Hundreds of mourners from the northern West Bank poured into the hamlet of Duma to lay to rest a second Palestinian who had succumbed to wounds from a settler arson attack last week. Sa’ad Dawabshe, father of baby Ali Dawabshe who burned to death in the attack, died in the early morning hours in a hospital in southern Israel where he was being treated. His remains were transferred to his parents’ home outside of Nablus.
Seated in her courtyard around dozens of relatives, Dawabshe’s mother wept as she clutched a white tissue cloth. Her son’s body was ceremoniously displayed in front of her atop a low table draped in the Palestinian flag. Journalists clamored around her for photographs and interviews under the canopied patio.
Amid the summer heat wave two relatives fainted while overcome with grief, causing a stir from aiding family members who themselves were also sobbing.
“Killing women, children, the elderly,” said Maitha Selman, 60, an aunt of Dawabshe who stood in the courtyard, “it is not allowed in monotheistic religions. It’s sinful.”
“They say we the Palestinian are terrorists, but no, they—the Israelis—are the terrorists,” Selman continued.
Dawabshe’s remains were then hoisted through the town to the village cemetery, followed by chants of “strike, strike Tel Aviv,” shouted by Palestinians who marched behind Dawabshe’s shrouded body, singing out a protest anthem that was popularized during the last two wars in Gaza.
Mourners from villages throughout the Nablus region joined the bereaved—first lining up at their towns’ entrances in shoulder lanes of a main Israeli highway in the West Bank, and then they caravanned to the funeral. During the funeral ceremony some called for “revenge,” appealing for al-Qassam brigades, Hamas’s armed wing, to retaliate. They brought flags representing a spectrum of Palestinian political factions: Fatah, Hamas, the Democratic Front for the Liberation of Palestine, Popular Arab Front, and Islamic Jihad.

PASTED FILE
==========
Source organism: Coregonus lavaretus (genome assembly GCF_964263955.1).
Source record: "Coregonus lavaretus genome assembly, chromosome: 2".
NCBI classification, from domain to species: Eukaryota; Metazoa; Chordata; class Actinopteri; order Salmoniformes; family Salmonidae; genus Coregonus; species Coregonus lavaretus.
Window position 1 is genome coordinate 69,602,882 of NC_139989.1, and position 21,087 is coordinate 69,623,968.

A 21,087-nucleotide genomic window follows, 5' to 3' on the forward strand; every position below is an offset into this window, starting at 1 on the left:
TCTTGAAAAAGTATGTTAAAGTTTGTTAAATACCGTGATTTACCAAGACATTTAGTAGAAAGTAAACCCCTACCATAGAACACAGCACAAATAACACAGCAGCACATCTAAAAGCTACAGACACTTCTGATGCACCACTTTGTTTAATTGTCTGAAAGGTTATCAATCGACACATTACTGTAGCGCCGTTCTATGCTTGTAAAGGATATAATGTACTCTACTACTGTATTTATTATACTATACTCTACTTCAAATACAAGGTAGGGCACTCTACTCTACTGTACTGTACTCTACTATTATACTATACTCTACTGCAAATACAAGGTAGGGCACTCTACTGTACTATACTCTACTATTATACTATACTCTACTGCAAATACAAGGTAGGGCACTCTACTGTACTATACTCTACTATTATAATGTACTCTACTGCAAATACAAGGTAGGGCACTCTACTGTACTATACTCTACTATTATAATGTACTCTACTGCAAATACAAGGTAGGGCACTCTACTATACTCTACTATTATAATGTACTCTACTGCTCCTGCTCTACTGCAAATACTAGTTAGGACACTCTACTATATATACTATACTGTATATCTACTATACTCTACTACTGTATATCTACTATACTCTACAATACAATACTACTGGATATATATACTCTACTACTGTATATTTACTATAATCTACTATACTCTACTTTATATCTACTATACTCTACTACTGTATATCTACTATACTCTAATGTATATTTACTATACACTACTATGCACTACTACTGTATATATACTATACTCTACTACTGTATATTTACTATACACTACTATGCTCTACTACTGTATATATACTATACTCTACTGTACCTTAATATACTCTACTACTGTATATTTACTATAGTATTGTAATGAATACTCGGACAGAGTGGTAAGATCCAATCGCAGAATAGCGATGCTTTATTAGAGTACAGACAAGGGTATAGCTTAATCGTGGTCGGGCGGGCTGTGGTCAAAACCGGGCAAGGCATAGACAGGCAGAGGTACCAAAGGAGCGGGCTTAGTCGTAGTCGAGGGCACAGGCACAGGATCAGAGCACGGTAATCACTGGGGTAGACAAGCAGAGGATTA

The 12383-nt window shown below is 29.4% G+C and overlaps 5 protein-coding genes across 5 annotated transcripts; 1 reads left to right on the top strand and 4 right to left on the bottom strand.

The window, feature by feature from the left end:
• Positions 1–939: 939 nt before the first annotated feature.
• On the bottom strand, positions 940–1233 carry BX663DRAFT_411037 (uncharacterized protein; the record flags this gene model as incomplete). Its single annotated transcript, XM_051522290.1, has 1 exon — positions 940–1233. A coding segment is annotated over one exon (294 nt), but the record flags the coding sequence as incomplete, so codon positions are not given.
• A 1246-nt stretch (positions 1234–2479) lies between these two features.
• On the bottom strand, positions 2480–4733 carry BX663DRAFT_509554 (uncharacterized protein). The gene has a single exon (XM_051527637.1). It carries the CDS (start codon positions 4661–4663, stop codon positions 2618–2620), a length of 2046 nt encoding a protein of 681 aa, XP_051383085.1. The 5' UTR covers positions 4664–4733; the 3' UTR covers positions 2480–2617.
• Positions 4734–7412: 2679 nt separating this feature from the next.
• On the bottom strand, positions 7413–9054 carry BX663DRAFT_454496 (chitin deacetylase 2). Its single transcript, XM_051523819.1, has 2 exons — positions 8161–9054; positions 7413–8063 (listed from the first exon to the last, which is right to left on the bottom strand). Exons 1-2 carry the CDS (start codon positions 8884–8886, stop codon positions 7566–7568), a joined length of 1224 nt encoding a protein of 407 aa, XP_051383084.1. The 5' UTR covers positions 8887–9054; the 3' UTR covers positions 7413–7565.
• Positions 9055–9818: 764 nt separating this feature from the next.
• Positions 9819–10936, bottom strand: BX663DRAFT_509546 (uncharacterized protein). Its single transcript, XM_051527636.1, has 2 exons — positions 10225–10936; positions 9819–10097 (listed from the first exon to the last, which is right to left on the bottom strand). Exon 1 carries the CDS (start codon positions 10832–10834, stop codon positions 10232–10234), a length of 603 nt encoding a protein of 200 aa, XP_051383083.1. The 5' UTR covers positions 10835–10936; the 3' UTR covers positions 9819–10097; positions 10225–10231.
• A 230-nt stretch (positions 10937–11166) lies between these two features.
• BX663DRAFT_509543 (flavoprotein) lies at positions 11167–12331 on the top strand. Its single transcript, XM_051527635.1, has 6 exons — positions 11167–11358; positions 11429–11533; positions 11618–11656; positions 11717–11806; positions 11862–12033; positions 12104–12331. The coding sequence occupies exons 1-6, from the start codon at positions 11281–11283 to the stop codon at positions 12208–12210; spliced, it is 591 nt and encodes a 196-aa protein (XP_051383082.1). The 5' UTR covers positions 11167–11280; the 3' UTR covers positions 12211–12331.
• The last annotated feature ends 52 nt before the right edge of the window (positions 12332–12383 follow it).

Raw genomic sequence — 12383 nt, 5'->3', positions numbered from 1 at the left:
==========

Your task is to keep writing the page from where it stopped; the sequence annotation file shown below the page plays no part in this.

“I came because he is my brother. He is Palestinian and I am Palestinian, Nour Salam, 21, said, a Palestinians from the nearby village of Talfeet. Salam was draped in a black and white Islamic Jihad flag and emphasized he felt settler attacks against Palestinians would not stop until Palestinians have freedom. For Salam, his plight is simple: he wishes for life in the West Bank to resemble the quality it held before the Israeli occupation of the territory occupied in the June 1967 war. Yet Salam lamented, daily life under occupation had crushed his spirit for a brighter future. He does not believe he will live to see Palestinians free from Israeli control.
“It’s impossible. Every day settlers kill people, and every day the army kills people,” Salam said.
The past two years have marked a sharp increase in settler violence against Palestinians. Attacks, which include arson, beating and destruction of Palestinian agricultural fields, skyrocketed from 93 incidents in 2012 to 963 incidents in 2013, and 1011 incidents in 2014, according to data complied by the Palestinian Liberation Organization’s monitoring group. Israeli human rights group note there were 8 arson attacks against Palestinians in 2014.
Since January 2014, Palestinians killed 16 Israeli civilians in the West Bank and Israel. In that same period seven Palestinians were killed in nationalist attacks by Israeli citizens, and 58 killed by Israeli security forces, according to the Israeli human rights group B’tselem.